Tuesday, July 13, 2010

Eternity in a Drink

Yesterday was quite a day at Tristan und Isolde rehearsal. Our Tristan and Isolde, Clifton Forbis and Annalena Persson (left), have been in town for a couple of weeks now, working on their extremely long parts; several of their fellow cast-members, however, began rehearsal yesterday, owing to scheduling conflicts (plus the fact that their roles aren’t so long). When I stopped by in the morning, our stage director, Peter Kazaras, was sharing some of his ideas about the piece.

Peter began thinking deeply about this opera several decades ago, when he was getting to know Leonard Bernstein. Bernstein challenged him to deal with the curious way Tristan und Isolde structures time--how the opera seems to compress time, then dilate it, and finally shatters it into a million fragments, while compressing all of eternity into a single moment. Peter spoke about “Tristan” time, an experience of heightened awareness, of time reaching back and forth into different dimensions, of the magnification of time; he encouraged his cast to read the short story “An Occurrence at Owl Creek Bridge”, by Ambrose Bierce, conveniently posted HERE, as another approach to this question of the nature of time. In this famous story, Bierce expands upon the idea of life flashing before your eyes as you die. Kazaras suggests that Tristan and Isolde have the same experience, as they drink their magic potion.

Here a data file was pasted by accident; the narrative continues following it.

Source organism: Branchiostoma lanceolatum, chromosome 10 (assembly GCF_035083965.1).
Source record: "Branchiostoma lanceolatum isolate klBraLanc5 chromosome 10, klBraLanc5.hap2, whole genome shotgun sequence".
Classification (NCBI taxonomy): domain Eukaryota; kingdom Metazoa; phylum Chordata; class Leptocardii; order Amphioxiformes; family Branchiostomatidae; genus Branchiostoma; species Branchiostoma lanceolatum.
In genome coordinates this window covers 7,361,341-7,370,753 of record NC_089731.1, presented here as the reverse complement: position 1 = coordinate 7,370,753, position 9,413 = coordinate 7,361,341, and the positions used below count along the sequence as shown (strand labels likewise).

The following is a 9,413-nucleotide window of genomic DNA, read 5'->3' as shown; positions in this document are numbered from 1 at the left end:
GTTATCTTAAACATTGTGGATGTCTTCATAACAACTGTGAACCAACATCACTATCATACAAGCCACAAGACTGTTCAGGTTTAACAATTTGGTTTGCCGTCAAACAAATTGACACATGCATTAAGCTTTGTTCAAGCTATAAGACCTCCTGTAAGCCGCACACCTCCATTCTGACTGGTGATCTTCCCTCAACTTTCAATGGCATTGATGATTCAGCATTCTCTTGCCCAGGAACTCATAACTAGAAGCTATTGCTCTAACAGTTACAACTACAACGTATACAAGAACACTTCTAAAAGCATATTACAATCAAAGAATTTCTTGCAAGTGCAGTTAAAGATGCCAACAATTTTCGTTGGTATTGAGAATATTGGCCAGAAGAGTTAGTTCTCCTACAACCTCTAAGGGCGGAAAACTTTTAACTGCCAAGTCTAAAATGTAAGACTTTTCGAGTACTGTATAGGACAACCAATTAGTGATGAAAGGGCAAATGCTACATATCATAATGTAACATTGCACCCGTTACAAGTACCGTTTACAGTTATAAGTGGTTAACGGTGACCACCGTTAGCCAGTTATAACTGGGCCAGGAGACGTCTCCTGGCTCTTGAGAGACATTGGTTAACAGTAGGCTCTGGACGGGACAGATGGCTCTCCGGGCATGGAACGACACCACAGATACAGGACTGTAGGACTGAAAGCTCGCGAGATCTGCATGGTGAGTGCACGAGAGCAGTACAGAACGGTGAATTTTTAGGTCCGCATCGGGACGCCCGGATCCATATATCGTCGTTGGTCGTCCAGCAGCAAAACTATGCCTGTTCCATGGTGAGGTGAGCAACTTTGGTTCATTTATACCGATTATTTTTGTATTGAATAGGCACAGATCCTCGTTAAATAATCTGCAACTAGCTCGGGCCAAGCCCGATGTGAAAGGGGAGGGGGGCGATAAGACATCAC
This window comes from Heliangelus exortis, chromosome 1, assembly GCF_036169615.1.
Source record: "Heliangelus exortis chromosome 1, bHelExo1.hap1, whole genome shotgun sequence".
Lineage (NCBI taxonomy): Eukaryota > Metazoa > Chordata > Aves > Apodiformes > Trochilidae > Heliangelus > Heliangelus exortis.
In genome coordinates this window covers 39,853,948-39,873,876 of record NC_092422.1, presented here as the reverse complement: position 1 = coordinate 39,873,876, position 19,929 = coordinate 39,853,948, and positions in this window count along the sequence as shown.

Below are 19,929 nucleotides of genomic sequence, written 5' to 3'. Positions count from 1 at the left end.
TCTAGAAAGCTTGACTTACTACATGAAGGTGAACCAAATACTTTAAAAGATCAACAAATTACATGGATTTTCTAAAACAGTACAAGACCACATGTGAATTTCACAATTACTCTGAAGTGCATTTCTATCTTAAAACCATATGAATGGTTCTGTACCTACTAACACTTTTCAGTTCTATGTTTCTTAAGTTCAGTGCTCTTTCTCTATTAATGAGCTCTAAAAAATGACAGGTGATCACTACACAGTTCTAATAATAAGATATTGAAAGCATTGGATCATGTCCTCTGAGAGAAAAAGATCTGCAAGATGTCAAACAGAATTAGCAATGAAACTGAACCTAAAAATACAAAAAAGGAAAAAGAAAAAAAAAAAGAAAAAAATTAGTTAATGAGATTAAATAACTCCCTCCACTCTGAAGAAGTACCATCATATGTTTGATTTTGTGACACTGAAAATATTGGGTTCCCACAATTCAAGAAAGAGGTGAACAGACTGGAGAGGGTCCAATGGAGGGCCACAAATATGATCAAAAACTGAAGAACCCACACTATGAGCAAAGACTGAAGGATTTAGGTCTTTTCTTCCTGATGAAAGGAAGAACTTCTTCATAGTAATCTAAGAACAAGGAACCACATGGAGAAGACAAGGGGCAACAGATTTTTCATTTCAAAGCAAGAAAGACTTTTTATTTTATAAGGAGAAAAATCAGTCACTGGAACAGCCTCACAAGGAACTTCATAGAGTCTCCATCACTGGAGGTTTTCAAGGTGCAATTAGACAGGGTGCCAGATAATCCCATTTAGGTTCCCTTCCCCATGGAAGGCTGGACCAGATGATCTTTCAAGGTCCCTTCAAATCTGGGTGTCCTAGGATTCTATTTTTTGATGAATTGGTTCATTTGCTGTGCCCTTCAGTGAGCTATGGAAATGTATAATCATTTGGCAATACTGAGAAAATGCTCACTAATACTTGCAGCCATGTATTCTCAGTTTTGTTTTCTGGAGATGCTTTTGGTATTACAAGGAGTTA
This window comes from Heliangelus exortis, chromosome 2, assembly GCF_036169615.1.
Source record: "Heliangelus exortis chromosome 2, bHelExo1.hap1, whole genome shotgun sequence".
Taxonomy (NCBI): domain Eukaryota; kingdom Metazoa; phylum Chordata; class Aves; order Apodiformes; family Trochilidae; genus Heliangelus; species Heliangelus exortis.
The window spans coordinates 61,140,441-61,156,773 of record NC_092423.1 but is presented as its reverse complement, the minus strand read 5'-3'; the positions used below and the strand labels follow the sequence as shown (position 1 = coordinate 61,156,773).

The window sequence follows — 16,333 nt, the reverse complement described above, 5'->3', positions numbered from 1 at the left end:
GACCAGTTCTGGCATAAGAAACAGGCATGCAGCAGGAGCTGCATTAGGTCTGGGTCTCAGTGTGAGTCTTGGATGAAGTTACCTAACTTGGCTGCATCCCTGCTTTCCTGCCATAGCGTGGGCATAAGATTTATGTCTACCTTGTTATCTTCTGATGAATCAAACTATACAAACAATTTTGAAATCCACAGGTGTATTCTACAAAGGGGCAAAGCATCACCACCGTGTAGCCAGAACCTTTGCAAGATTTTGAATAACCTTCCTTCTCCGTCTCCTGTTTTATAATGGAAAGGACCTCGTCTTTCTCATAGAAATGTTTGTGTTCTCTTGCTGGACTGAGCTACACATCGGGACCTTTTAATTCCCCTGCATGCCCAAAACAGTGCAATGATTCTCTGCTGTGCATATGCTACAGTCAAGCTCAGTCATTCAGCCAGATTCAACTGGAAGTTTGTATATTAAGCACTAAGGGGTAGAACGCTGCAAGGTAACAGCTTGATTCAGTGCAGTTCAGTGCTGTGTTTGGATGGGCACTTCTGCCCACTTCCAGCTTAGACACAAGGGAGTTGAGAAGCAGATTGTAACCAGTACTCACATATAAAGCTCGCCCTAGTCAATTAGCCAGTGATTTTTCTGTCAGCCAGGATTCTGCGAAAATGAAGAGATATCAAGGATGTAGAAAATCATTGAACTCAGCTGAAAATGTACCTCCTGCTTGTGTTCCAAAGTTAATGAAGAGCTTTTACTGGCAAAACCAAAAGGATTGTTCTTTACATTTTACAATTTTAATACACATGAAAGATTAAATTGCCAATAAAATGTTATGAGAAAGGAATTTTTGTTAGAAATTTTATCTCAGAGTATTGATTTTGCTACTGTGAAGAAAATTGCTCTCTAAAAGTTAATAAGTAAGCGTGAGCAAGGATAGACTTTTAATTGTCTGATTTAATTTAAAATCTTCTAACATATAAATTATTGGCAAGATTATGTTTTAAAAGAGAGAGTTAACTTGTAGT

Like the “Tristan” chord, which Asher Fisch discussed in our recent video, the magic potion is a symbol so fraught with a multiplicty of meanings that it almost doesn’t mean anything. As Tristan himself sings, in his great epiphany and mad scene in Act Three:
The fateful potion that caused this torture,
I brewed it myself!
From father’s need and mother’s pain,
from tears love caused all my life,
from laughter, weeping, grief, and bliss
I fashioned the drink’s poison!
If you want to cogitate about “the mystery of the potion”, as Brangäne puts it, here are some representations of that iconic moment, that image at the heart of this opera, that fraught moment when the woman offers the man a beverage. This kind of story always needs that scene, whether we’re talking about Tristan and Isolde:
Photo by Ken Howard
And I particularly love this one with Melchior and Flagstad:

Or Siegmund and Sieglinde:

Image by P. Craig Russell
Or Siegfried and Gutrune:

Painting by Arthur Rackham
Or Aragorn and Eowyn:

Or, in Neil Gaiman’s recent riff on Beowulf, Angelina Jolie as Grendel’s mother and Ray Winstone as the hero:

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